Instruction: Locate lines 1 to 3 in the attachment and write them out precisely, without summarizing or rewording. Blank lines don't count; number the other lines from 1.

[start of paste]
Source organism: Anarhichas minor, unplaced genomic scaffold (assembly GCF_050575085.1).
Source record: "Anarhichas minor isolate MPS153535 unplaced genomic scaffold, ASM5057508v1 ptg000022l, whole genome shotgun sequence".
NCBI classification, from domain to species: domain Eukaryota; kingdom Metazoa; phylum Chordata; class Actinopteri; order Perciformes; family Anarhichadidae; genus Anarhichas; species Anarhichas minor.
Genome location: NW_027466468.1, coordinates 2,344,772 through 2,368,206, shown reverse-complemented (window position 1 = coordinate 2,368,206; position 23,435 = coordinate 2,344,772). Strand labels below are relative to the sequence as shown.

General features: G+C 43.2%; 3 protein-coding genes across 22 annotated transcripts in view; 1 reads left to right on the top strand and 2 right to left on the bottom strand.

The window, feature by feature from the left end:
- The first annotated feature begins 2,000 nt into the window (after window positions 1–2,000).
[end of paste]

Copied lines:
Source organism: Anarhichas minor, unplaced genomic scaffold (assembly GCF_050575085.1).
Source record: "Anarhichas minor isolate MPS153535 unplaced genomic scaffold, ASM5057508v1 ptg000022l, whole genome shotgun sequence".
NCBI classification, from domain to species: domain Eukaryota; kingdom Metazoa; phylum Chordata; class Actinopteri; order Perciformes; family Anarhichadidae; genus Anarhichas; species Anarhichas minor.